© 2013

Distal Impact Ejecta Layers

A Record of Large Impacts in Sedimentary Deposits


Part of the Impact Studies book series (IMPACTSTUD)

Table of contents

  1. Front Matter
    Pages i-xv
  2. Billy P. Glass, Bruce M. Simonson
    Pages 1-13
  3. Billy P. Glass, Bruce M. Simonson
    Pages 137-243
  4. Billy P. Glass, Bruce M. Simonson
    Pages 245-320
  5. Billy P. Glass, Bruce M. Simonson
    Pages 321-369
  6. Billy P. Glass, Bruce M. Simonson
    Pages 371-418
  7. Billy P. Glass, Bruce M. Simonson
    Pages 419-497
  8. BillyP Glass, BruceM Simonson
    Pages 499-532
  9. Billy P. Glass, Bruce M. Simonson
    Pages 595-624
  10. Back Matter
    Pages 625-716

About this book


Impact cratering is an important geological process on all solid planetary bodies, and, in the case of Earth, may have had major climatic and biological effects. Most terrestrial impact craters have been erased or modified beyond recognition. However, major impacts throw ejecta over large areas of the Earth's surface. Recognition of these impact ejecta layers can help fill in the gaps in the terrestrial cratering record and at the same time provide direct correlation between major impacts and other geological events, such as climatic changes and mass extinctions. This book provides the first summary of known distal impact ejecta layers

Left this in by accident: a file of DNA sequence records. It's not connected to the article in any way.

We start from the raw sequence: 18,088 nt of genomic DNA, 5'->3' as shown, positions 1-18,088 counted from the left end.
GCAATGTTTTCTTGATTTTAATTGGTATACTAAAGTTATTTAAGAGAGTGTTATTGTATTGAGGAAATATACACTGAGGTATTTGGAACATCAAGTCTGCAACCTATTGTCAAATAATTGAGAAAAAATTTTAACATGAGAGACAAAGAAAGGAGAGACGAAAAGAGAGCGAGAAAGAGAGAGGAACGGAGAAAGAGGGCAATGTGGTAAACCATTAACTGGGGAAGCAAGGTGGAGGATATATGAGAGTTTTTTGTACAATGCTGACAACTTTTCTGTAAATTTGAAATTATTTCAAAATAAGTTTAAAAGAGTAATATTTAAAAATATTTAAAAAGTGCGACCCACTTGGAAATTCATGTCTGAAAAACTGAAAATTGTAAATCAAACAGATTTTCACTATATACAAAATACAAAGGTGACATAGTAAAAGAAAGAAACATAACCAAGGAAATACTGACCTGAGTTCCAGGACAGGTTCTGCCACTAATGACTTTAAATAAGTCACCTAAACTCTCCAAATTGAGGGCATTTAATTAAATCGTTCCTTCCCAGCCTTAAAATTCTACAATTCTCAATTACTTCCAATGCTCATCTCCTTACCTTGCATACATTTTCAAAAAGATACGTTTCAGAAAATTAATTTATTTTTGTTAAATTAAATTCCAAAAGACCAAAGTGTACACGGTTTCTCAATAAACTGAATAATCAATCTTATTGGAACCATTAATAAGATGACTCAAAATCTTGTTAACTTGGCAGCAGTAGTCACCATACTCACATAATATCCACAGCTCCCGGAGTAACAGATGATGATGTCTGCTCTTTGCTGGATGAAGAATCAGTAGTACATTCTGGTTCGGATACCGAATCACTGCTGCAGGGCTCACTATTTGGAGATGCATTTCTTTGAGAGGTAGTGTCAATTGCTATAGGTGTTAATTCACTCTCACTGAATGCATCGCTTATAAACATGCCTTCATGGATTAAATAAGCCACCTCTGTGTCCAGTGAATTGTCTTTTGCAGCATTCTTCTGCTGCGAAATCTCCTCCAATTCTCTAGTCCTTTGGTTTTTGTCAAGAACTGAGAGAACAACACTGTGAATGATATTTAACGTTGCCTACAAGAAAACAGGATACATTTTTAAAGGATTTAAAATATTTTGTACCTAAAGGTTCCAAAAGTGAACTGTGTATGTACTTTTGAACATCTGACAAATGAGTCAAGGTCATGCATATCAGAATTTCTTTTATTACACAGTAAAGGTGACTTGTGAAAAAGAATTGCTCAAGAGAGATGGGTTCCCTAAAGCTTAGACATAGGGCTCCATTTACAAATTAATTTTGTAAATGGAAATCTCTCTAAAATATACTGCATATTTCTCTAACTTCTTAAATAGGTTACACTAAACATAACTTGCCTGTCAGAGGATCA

Distal Impact Ejecta Impact Spherules Microkrystites Microtektites Shock Metamorphism

Authors and affiliations

  1. 1.Dept. GeologyUniversity of DelawareNewarkUSA
  2. 2.Dept. GeologyOberlin CollegeOberlinUSA

Bibliographic information

Industry Sectors
Materials & Steel
Oil, Gas & Geosciences


From the reviews:

“This book is an intensely detailed examination of what scientists know about ejecta layers in the sedimentary record, from Earth’s earliest rocks through the modern era. … A historical section at the end is especially useful to geologists sorting out how impacts have influenced physical and biological evolution. … This book is a must have for anyone interested in impact history and theory. Summing Up: Highly recommended. Upper-division undergraduates through professionals.” (M. A. Wilson, Choice, Vol. 50 (11), July, 2013)